Nicolaas van Wyk, CEO of the SA Institute of Business Accountants (Saiba) adds the audits need to have more specificity: “As things stand, the audit is designed to satisfy all users of the information but it is severely lacking. In the kind of detail different users require. For example, if the company wants to take out a loan with a bank, it should provide an audit that specifically addresses the kind of information that the bank requires. So I could see a time when you have different audits providing different levels of assurance to different users.”
Another suggestion that has been doing the rounds for many years is the establishment of an independent body to appoint auditors on behalf of companies – this would remove any potential bias in having the company under audit appointing its own auditor. Audit fees could also be funded by companies’ insurance providers, which has the dual benefit of better managing insurance risks and improving auditor independence.
Remove audits from the Companies Act
Van Wyk also believes the section relating to compulsory audits be removed from the Companies Act. The JSE’s smaller cap companies are paying as much as 3% of turnover on compliance, which is prompting a move for the exit door. Other markets around the world have introduced much softer audit requirements for smaller companies seeking access to capital markets, and the JSE has been criticised for drowning smaller companies in red take and stringent audit requirements.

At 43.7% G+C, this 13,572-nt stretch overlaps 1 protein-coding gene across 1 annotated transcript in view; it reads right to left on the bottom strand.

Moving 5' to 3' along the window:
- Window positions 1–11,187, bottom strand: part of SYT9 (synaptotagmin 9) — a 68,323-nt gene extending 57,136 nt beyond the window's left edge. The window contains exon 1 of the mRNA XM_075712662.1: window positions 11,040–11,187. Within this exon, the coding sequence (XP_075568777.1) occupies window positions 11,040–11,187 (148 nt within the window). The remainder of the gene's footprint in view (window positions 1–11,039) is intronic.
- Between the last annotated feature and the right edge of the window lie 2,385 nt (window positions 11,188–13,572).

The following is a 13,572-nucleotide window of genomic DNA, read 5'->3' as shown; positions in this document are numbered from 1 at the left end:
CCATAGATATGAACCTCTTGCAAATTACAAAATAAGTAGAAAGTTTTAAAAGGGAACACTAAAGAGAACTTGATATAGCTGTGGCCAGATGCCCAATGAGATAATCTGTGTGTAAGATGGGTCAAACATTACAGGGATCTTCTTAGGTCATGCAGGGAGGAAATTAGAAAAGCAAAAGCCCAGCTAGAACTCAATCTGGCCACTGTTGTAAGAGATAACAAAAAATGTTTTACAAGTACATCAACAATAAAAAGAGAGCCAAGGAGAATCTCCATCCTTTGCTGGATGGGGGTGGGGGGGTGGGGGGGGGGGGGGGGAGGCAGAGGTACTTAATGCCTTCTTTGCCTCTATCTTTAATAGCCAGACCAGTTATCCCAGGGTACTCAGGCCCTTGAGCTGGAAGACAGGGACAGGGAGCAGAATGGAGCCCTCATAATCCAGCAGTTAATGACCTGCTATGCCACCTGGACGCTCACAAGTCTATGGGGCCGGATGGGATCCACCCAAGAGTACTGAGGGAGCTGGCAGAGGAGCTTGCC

Delport adds that auditors can never do more than sign off on a sample of company transactions, though new technologies – something Bryden says will improve the quality of audits – allow for real time verification of 100% of transactions rather than just a tiny sample. “If you have a CEO who is intent on committing fraud, that can be virtually impossible to detect. Take Steinhoff, for example. It would take possible six years to audit what went on there because of the complexity of the transactions.
“All this leads us back to what is the purpose of the audit. Is it to represent the broader public, or – as was originally intended – to provide comfort to investors and lenders? If it’s in the public interest, the audit cannot possibly fulfill this mandate satisfactorily. I think we need to get back to the original purpose of the audit.”
Here’s a brief summary of Bryden’s recommendations.
Recommendations for the reform of the audit
- A redefinition of audit and its purpose;
- The creation of a corporate auditing profession governed by principles;
- The introduction of suspicion into the qualities of auditing;